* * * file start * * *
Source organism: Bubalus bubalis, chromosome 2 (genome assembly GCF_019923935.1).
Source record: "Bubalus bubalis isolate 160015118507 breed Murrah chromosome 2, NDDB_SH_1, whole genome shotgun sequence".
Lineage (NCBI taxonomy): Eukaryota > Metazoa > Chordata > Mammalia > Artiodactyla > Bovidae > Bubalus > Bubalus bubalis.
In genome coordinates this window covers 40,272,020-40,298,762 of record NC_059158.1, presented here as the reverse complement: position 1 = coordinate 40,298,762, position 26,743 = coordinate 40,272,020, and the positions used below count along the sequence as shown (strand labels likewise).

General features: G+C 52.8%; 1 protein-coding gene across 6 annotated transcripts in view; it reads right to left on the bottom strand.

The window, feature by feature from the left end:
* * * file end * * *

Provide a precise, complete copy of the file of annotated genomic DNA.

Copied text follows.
Source organism: Bubalus bubalis, chromosome 2 (genome assembly GCF_019923935.1).
Source record: "Bubalus bubalis isolate 160015118507 breed Murrah chromosome 2, NDDB_SH_1, whole genome shotgun sequence".
Lineage (NCBI taxonomy): Eukaryota > Metazoa > Chordata > Mammalia > Artiodactyla > Bovidae > Bubalus > Bubalus bubalis.
In genome coordinates this window covers 40,272,020-40,298,762 of record NC_059158.1, presented here as the reverse complement: position 1 = coordinate 40,298,762, position 26,743 = coordinate 40,272,020, and the positions used below count along the sequence as shown (strand labels likewise).

General features: G+C 52.8%; 1 protein-coding gene across 6 annotated transcripts in view; it reads right to left on the bottom strand.

The window, feature by feature from the left end: